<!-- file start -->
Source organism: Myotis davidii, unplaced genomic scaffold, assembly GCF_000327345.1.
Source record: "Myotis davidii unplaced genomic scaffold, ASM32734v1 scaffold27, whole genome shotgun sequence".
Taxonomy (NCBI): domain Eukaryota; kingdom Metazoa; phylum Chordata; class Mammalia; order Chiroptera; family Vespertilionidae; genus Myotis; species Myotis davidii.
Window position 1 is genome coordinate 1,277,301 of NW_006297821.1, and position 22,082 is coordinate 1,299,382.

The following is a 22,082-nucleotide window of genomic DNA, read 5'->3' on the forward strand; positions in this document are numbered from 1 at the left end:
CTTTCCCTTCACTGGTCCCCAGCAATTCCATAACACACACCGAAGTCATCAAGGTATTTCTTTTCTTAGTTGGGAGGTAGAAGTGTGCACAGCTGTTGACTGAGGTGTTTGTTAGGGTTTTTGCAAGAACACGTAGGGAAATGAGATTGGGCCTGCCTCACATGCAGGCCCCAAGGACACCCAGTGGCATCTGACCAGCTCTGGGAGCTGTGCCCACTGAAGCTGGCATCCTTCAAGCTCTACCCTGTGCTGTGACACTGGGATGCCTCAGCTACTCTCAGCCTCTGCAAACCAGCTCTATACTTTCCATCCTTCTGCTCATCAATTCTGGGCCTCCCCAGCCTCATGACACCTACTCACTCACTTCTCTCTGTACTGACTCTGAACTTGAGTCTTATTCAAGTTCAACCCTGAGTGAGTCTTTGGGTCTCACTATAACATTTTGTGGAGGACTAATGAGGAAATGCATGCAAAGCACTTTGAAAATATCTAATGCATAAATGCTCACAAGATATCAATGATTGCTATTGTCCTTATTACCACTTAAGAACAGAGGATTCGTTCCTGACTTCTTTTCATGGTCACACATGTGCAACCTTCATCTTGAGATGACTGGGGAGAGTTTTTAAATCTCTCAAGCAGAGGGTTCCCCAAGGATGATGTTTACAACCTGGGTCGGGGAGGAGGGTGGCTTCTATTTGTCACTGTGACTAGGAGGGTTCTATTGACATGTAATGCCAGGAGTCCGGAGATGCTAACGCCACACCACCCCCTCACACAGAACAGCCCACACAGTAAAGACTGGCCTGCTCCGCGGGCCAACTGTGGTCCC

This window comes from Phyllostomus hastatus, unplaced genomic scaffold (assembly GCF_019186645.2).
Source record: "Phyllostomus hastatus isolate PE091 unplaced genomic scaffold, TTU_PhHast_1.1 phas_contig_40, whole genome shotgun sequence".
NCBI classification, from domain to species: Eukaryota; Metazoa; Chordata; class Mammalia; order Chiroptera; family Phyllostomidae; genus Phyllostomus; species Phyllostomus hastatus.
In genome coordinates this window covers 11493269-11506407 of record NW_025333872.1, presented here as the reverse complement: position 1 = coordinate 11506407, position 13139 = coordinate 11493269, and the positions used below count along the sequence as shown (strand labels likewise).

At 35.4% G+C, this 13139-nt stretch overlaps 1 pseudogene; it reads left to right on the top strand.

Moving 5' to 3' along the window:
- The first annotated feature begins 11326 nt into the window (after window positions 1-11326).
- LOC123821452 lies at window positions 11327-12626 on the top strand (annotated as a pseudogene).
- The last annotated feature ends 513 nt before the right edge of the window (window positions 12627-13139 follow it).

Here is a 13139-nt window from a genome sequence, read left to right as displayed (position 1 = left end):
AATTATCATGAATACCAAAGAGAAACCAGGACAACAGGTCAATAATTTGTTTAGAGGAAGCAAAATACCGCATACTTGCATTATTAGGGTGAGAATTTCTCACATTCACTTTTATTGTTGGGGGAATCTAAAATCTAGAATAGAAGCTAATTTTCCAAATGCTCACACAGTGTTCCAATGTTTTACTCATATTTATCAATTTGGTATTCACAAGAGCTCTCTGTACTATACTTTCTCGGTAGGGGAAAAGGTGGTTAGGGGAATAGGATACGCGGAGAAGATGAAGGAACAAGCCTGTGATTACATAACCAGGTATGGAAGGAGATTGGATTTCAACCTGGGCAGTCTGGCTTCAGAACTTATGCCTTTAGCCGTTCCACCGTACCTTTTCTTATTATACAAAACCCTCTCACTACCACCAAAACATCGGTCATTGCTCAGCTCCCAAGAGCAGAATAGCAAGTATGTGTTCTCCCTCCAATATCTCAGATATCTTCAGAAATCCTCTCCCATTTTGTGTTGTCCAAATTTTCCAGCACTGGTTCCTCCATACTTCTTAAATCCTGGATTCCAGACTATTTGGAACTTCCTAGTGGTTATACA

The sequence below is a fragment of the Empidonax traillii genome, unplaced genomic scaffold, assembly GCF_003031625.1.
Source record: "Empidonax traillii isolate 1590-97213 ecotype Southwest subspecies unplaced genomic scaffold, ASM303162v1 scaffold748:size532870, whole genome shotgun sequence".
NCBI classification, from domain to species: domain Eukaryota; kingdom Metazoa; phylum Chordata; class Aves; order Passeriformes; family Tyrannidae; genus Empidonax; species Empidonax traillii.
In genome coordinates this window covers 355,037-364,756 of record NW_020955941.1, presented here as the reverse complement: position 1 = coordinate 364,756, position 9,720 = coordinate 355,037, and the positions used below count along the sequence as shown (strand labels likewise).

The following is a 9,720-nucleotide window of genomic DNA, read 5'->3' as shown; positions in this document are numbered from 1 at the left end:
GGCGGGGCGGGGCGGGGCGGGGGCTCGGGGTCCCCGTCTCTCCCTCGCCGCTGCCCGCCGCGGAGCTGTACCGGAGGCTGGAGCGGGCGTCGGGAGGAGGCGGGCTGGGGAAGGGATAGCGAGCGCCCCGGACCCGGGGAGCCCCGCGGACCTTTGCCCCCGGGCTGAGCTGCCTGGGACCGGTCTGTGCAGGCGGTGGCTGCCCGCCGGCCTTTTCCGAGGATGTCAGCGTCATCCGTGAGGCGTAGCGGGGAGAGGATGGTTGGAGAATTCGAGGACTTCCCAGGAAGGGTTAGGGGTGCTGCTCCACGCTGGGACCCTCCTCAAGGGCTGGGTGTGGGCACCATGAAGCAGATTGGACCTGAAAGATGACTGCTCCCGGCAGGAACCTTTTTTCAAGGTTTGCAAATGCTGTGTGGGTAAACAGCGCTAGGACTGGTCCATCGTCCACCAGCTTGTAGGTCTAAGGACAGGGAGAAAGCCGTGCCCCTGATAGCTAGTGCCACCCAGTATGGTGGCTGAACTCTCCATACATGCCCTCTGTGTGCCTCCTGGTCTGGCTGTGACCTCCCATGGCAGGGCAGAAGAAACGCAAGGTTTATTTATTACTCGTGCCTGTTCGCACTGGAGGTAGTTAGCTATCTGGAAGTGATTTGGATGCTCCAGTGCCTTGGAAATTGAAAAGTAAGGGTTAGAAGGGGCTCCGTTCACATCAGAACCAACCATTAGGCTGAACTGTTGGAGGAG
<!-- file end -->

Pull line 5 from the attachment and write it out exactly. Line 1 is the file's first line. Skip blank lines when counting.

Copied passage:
The following is a 22,082-nucleotide window of genomic DNA, read 5'->3' on the forward strand; positions in this document are numbered from 1 at the left end: